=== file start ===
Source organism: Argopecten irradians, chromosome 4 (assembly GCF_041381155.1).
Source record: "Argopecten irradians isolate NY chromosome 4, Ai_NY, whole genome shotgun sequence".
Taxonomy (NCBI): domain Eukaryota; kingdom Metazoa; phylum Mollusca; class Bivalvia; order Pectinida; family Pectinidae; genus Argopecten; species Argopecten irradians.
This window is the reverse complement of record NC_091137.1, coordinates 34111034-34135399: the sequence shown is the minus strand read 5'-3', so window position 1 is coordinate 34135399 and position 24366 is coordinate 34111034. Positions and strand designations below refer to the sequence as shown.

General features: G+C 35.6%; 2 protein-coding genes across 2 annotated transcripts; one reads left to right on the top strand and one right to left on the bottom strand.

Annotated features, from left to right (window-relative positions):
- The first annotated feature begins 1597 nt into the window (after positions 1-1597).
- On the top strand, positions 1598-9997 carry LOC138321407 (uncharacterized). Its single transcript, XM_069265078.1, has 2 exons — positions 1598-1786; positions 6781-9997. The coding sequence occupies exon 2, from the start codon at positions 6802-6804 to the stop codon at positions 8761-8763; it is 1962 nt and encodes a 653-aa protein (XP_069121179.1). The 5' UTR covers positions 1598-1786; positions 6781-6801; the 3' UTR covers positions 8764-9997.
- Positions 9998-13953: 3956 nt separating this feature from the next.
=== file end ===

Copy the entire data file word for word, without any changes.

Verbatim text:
Source organism: Argopecten irradians, chromosome 4 (assembly GCF_041381155.1).
Source record: "Argopecten irradians isolate NY chromosome 4, Ai_NY, whole genome shotgun sequence".
Taxonomy (NCBI): domain Eukaryota; kingdom Metazoa; phylum Mollusca; class Bivalvia; order Pectinida; family Pectinidae; genus Argopecten; species Argopecten irradians.
This window is the reverse complement of record NC_091137.1, coordinates 34111034-34135399: the sequence shown is the minus strand read 5'-3', so window position 1 is coordinate 34135399 and position 24366 is coordinate 34111034. Positions and strand designations below refer to the sequence as shown.

General features: G+C 35.6%; 2 protein-coding genes across 2 annotated transcripts; one reads left to right on the top strand and one right to left on the bottom strand.

Annotated features, from left to right (window-relative positions):
- The first annotated feature begins 1597 nt into the window (after positions 1-1597).
- On the top strand, positions 1598-9997 carry LOC138321407 (uncharacterized). Its single transcript, XM_069265078.1, has 2 exons — positions 1598-1786; positions 6781-9997. The coding sequence occupies exon 2, from the start codon at positions 6802-6804 to the stop codon at positions 8761-8763; it is 1962 nt and encodes a 653-aa protein (XP_069121179.1). The 5' UTR covers positions 1598-1786; positions 6781-6801; the 3' UTR covers positions 8764-9997.
- Positions 9998-13953: 3956 nt separating this feature from the next.